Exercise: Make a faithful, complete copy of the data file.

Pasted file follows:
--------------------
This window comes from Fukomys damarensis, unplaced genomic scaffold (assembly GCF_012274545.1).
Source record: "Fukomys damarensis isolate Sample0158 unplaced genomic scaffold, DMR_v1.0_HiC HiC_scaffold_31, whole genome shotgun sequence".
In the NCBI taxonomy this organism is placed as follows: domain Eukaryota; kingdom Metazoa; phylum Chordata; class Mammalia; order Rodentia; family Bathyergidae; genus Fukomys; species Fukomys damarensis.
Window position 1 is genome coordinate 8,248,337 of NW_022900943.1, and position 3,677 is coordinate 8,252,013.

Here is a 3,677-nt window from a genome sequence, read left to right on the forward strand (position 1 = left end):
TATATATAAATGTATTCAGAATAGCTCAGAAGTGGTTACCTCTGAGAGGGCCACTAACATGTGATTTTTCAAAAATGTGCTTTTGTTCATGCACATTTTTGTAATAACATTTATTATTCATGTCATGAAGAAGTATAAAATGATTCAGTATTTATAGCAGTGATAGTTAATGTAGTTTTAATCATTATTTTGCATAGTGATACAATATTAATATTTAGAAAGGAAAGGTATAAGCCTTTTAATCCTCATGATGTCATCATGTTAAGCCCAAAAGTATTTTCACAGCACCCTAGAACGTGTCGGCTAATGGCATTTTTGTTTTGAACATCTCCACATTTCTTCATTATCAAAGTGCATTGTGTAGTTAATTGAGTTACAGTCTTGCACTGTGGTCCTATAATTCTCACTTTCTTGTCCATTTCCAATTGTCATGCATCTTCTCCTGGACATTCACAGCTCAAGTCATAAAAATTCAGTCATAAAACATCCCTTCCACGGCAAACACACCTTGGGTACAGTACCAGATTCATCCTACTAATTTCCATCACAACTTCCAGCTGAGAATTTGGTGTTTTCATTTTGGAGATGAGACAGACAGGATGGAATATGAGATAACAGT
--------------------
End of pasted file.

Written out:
This window comes from Fukomys damarensis, unplaced genomic scaffold (assembly GCF_012274545.1).
Source record: "Fukomys damarensis isolate Sample0158 unplaced genomic scaffold, DMR_v1.0_HiC HiC_scaffold_31, whole genome shotgun sequence".
In the NCBI taxonomy this organism is placed as follows: domain Eukaryota; kingdom Metazoa; phylum Chordata; class Mammalia; order Rodentia; family Bathyergidae; genus Fukomys; species Fukomys damarensis.
Window position 1 is genome coordinate 8,248,337 of NW_022900943.1, and position 3,677 is coordinate 8,252,013.

Here is a 3,677-nt window from a genome sequence, read left to right on the forward strand (position 1 = left end):
TATATATAAATGTATTCAGAATAGCTCAGAAGTGGTTACCTCTGAGAGGGCCACTAACATGTGATTTTTCAAAAATGTGCTTTTGTTCATGCACATTTTTGTAATAACATTTATTATTCATGTCATGAAGAAGTATAAAATGATTCAGTATTTATAGCAGTGATAGTTAATGTAGTTTTAATCATTATTTTGCATAGTGATACAATATTAATATTTAGAAAGGAAAGGTATAAGCCTTTTAATCCTCATGATGTCATCATGTTAAGCCCAAAAGTATTTTCACAGCACCCTAGAACGTGTCGGCTAATGGCATTTTTGTTTTGAACATCTCCACATTTCTTCATTATCAAAGTGCATTGTGTAGTTAATTGAGTTACAGTCTTGCACTGTGGTCCTATAATTCTCACTTTCTTGTCCATTTCCAATTGTCATGCATCTTCTCCTGGACATTCACAGCTCAAGTCATAAAAATTCAGTCATAAAACATCCCTTCCACGGCAAACACACCTTGGGTACAGTACCAGATTCATCCTACTAATTTCCATCACAACTTCCAGCTGAGAATTTGGTGTTTTCATTTTGGAGATGAGACAGACAGGATGGAATATGAGATAACAGT